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Amsden grows into leadership roles, receives Technician of the Year honor

Amsden grows into leadership roles, receives Technician of the Year honor

Spending nearly nine years as a TAPS technician at Pump Station 9, Diandra “Di” Amsden immersed herself in the work, the station, the people and the opportunities. The pipefitter-turned-mechanical tech absorbed everything she could about the station’s inner-workings, from the tasks, tools and infrastructure, to the teamwork and friendships that come with shift work. Her eagerness to learn, determination to be great at her craft, and engaging personality drove her to success.

Spending nearly nine years as a TAPS technician at Pump Station 9, Diandra “Di” Amsden immersed herself in the work, the station, the people and the opportunities. The pipefitter-turned-mechanical tech absorbed everything she could about the station’s inner-workings, from the tasks, tools and infrastructure, to the teamwork and friendships that come with shift work. Her eagerness to learn, determination to be great at her craft, and engaging personality drove her to success.

 

Di eventually took on the station’s lead technician position, and soon after settling into that role, her reputation as an emerging leader launched her to new, unfamiliar opportunities. Over the past year, she departed her comfortable PS9 setting and again stepped into the unknown: she accepted a special assignment in Valdez as a fill-in supervisor with the Terminal’s Instrumentation & Electrical team. After that, she moved 275 pipeline miles north of PS9, past the Yukon River and the Arctic Circle, to fill in as the acting maintenance supervisor over Pump Station 5 and 7, where she is working today.

 

“It’s pretty wild – just yesterday I was walking around (Pump Station 7) as a supervisor over a major shutdown,” she said earlier this summer. “The progression and opportunities have definitely made this a fantastic job.”

 

And the pipeline people who know and work with Di view her as a terrific teammate and leader, which are among the many reasons why she was named a 2021 Atigun Awards Technician of the Year. (There are two Technicians of the Year recipients for 2021; Shawn O’Rear of the Shops Team is the other.)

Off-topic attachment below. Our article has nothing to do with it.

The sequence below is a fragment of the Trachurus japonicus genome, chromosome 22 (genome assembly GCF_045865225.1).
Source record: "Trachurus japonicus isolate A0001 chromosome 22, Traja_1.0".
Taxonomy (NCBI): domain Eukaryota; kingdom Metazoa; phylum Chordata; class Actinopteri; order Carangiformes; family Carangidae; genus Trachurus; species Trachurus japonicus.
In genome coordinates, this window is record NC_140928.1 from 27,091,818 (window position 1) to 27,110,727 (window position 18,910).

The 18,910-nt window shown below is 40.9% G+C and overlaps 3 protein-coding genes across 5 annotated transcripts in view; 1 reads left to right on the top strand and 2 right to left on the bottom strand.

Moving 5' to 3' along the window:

“It’s really awesome because there are a lot of talented individuals out there who could be recognized,” she said. “I was sitting there watching the announcements with Brad Gordon, and (President Brigham McCown) announced me! I sent him an email saying, ‘Thank you!’ That was cool, too.”

 

Brendan LaBelle-Hamer, TAPS Maintenance Manager for the Central Region, said that the honor is well-deserved.

 

“It’s an acknowledgment that she’s respected in the tech ranks, and it’s the type of respect you build over years, to be a lead tech at Pump 9, to step up in other places,” said LaBelle-Hamer. “She’s the example that you’d like to have everyone else view as the right way to do things. She sets the standard.”

 

What also sets Di apart is her renowned personality. She’s positive and animated, has a constant smile, an infectious laugh and a sharp wit. She describes herself as an “extreme extrovert,” which anyone who has worked with her can confirm. While she said it comes naturally, she also understands that it helps keep the mood light and positive in the busy and demanding workplaces, while also bringing people together. It’s helped her fit in and ingratiate herself into the new work situations, too, especially at the Terminal, where for five months she was a mechanical technician leading a team of instrumentation and electrical technicians.

 

“She has this generally positive, upbeat attitude, and she cares about the work and her coworkers,” said Mike Drew, Maintenance Manager of Maintenance South, who teamed up with Di during her stint at the Terminal. “She also loves to cook, which wins over hearts.”

 

Drew added, “She has street cred among the craft personnel. She’s even-keeled, fair, listens to people, and holds her ground when she needs to. People appreciate that.”

 

LaBelle-Hamer echoed that assessment, saying, “She was really successful (in Valdez), and I heard nothing but positive things from that. Stepping in there and keeping things moving forward while someone is gone, that’s a real testament to her.”

 

Di said it was an eye-opening and confidence-building system view for her.

 

“Man, Valdez was a super-awesome experience,” she said. “You hear about how Valdez is different than the pipeline, and there are a lot of different dynamics there. … But there are also similarities like safety, good work and that special camaraderie among technicians.”